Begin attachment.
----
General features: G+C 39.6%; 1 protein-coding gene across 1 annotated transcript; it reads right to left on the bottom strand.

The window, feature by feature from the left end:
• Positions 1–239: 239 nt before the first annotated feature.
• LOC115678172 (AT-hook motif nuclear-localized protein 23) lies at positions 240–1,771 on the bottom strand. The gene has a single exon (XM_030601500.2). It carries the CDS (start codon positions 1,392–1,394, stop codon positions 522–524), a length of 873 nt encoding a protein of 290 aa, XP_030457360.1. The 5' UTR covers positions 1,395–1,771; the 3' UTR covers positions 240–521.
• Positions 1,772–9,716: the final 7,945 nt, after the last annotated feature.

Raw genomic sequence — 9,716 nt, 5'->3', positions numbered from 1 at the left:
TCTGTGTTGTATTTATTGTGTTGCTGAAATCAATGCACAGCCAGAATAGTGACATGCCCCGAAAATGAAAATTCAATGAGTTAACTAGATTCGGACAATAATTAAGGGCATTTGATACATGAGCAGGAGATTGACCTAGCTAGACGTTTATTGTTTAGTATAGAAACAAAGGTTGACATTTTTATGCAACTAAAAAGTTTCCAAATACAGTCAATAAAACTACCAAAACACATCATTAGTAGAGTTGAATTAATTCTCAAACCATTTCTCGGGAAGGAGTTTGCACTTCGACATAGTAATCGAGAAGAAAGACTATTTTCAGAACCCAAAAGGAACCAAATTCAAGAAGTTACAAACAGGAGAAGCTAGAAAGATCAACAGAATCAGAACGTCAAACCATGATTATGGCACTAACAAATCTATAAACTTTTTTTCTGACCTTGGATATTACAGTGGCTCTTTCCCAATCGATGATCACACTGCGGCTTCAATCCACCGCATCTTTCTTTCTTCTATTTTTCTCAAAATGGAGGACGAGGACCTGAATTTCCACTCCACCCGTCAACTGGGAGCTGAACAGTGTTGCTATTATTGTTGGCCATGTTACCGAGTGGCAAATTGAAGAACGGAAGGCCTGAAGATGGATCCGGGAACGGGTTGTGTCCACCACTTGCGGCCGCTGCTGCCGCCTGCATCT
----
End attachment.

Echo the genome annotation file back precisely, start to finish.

General features: G+C 39.6%; 1 protein-coding gene across 1 annotated transcript; it reads right to left on the bottom strand.

The window, feature by feature from the left end:
• Positions 1–239: 239 nt before the first annotated feature.
• LOC115678172 (AT-hook motif nuclear-localized protein 23) lies at positions 240–1,771 on the bottom strand. The gene has a single exon (XM_030601500.2). It carries the CDS (start codon positions 1,392–1,394, stop codon positions 522–524), a length of 873 nt encoding a protein of 290 aa, XP_030457360.1. The 5' UTR covers positions 1,395–1,771; the 3' UTR covers positions 240–521.
• Positions 1,772–9,716: the final 7,945 nt, after the last annotated feature.

Raw genomic sequence — 9,716 nt, 5'->3', positions numbered from 1 at the left:
TCTGTGTTGTATTTATTGTGTTGCTGAAATCAATGCACAGCCAGAATAGTGACATGCCCCGAAAATGAAAATTCAATGAGTTAACTAGATTCGGACAATAATTAAGGGCATTTGATACATGAGCAGGAGATTGACCTAGCTAGACGTTTATTGTTTAGTATAGAAACAAAGGTTGACATTTTTATGCAACTAAAAAGTTTCCAAATACAGTCAATAAAACTACCAAAACACATCATTAGTAGAGTTGAATTAATTCTCAAACCATTTCTCGGGAAGGAGTTTGCACTTCGACATAGTAATCGAGAAGAAAGACTATTTTCAGAACCCAAAAGGAACCAAATTCAAGAAGTTACAAACAGGAGAAGCTAGAAAGATCAACAGAATCAGAACGTCAAACCATGATTATGGCACTAACAAATCTATAAACTTTTTTTCTGACCTTGGATATTACAGTGGCTCTTTCCCAATCGATGATCACACTGCGGCTTCAATCCACCGCATCTTTCTTTCTTCTATTTTTCTCAAAATGGAGGACGAGGACCTGAATTTCCACTCCACCCGTCAACTGGGAGCTGAACAGTGTTGCTATTATTGTTGGCCATGTTACCGAGTGGCAAATTGAAGAACGGAAGGCCTGAAGATGGATCCGGGAACGGGTTGTGTCCACCACTTGCGGCCGCTGCTGCCGCCTGCATCT